The COVID-19 crisis is creating pressure on CIOs to do more with less and make difficult decisions. Gartner recommends that CIOs follow a cost optimization framework to help determine where to reduce IT and business costs.
“Cost optimization ideas are typically weighed almost exclusively on their potential cost savings, without considering the effects such proposed cost savings may have on the business,” said Cesar Lozada, senior principal research analyst at Gartner. “This is equivalent to prioritizing new initiatives based only on their potential benefits without concern for their impact. Using potential benefit as the only decision criterion could result in a prioritized list of initiatives that could yield savings, but could also be risky, have negative impacts on the business or most likely fail.”
“To achieve the most sustainable business outcomes, executives must ensure that cost management reaches beyond mere cost cutting, spending freezes or staff reductions — which is usually short-term thinking,” said Chris Ganly, senior research director at Gartner. “Organizations should approach cost management as an expansive effort that can have immediate and long-term significance to business performance. Cost management demands a mix of approaches and improvements that touch every part of the organization if it is to truly serve the enterprise.”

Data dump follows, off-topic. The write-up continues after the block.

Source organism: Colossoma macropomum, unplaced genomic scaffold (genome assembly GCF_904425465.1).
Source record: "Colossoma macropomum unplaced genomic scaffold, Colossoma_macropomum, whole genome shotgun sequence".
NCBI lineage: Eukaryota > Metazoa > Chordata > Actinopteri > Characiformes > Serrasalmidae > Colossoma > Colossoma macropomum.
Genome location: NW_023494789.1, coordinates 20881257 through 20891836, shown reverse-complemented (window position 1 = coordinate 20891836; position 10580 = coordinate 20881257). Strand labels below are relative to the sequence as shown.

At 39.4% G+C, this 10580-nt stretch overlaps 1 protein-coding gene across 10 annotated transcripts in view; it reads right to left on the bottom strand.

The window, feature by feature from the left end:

Gartner recommends that CIOs and IT leaders focus on six areas when evaluating the costs, benefits and viability of different cost optimization initiatives.
Potential financial benefit: Establish to what degree (small, medium or large and positive or negative) cost initiatives will impact the bottom line. Leaders should ask questions such as “how much will the enterprise save if the action is implemented” and “how does the action affect enterprise cash flow”.
Business impact: Determine what impact an initiative will have on your employees and day-to-day business operations, such as if an initiative will have a negative impact on productivity or a product launch.
Time requirement: It will take time for the enterprise to realize the cost savings and improved business value from cost optimization initiatives regardless of the method. The question CIOs must ask is what that time frame needs to be (weeks, months or longer-term).
Degree of organizational risk: The effectiveness of the cost optimization initiative partly depends on the ability of teams to change and adapt to the new reality. Leaders capable of articulating the benefits of the cost optimization initiative with minimal changes to organizational processes will be able to demonstrate how impactful the business outcomes would be by providing a foundation for success.
Degree of technical risk: To mitigate technical risk, CIOs must assess how the cost optimization initiative will be integrated within their current operations and enterprise architecture. Delays caused by or attributed to the initiative could result in a loss of service delivery or productivity.
Investment requirement: Before any cost optimization project or initiative begins, the executive board must support and agree to fund it. CIOs must present a business case showing how the cost optimization initiative will improve business processes, productivity, time to market and the like, as opposed to continuing with the status quo. It is essential that the level of investment required be evaluated before any savings can be realized.